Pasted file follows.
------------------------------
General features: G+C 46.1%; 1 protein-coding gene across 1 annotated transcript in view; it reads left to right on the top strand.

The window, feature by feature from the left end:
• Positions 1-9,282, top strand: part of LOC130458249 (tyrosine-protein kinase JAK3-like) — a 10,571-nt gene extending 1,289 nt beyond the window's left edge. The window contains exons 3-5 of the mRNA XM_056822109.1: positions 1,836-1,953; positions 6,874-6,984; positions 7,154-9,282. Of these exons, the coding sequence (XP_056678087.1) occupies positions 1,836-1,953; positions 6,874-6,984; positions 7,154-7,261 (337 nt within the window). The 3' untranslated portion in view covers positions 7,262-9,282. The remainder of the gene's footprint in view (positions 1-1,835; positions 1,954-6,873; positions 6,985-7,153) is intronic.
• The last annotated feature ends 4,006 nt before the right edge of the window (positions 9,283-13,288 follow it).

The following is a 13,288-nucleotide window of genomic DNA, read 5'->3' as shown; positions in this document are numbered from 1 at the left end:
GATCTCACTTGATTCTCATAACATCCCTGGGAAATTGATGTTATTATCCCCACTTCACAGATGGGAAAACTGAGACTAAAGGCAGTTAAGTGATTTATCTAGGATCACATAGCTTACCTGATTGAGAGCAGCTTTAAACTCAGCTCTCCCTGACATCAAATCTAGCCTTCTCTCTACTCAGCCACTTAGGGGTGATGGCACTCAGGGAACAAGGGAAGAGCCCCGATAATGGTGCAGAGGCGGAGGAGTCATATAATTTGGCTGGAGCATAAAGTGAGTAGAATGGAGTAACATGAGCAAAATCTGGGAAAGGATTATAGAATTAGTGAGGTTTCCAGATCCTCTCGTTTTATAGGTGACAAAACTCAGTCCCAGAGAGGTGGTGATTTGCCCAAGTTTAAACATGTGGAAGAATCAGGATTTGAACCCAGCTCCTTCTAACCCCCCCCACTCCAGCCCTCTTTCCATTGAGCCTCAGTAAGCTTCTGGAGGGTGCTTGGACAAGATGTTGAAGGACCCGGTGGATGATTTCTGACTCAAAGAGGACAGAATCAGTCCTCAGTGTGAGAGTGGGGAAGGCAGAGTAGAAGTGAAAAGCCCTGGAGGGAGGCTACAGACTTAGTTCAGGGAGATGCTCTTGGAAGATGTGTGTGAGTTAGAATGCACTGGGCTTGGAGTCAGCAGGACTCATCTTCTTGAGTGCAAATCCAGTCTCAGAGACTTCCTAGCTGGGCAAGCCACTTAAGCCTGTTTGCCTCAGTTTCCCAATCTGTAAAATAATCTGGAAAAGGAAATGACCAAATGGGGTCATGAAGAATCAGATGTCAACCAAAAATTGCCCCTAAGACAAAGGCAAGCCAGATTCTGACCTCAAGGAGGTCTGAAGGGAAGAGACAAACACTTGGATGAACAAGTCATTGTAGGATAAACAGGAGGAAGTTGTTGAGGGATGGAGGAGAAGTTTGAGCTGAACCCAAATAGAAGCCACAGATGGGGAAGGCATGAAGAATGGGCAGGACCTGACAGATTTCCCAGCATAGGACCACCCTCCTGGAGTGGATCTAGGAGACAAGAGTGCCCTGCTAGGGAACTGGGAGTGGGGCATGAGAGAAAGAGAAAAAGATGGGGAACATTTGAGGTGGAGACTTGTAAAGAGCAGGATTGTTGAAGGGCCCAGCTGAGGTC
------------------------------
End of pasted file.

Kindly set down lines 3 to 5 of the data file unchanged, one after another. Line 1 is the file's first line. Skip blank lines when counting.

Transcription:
• Positions 1-9,282, top strand: part of LOC130458249 (tyrosine-protein kinase JAK3-like) — a 10,571-nt gene extending 1,289 nt beyond the window's left edge. The window contains exons 3-5 of the mRNA XM_056822109.1: positions 1,836-1,953; positions 6,874-6,984; positions 7,154-9,282. Of these exons, the coding sequence (XP_056678087.1) occupies positions 1,836-1,953; positions 6,874-6,984; positions 7,154-7,261 (337 nt within the window). The 3' untranslated portion in view covers positions 7,262-9,282. The remainder of the gene's footprint in view (positions 1-1,835; positions 1,954-6,873; positions 6,985-7,153) is intronic.
• The last annotated feature ends 4,006 nt before the right edge of the window (positions 9,283-13,288 follow it).

The following is a 13,288-nucleotide window of genomic DNA, read 5'->3' as shown; positions in this document are numbered from 1 at the left end: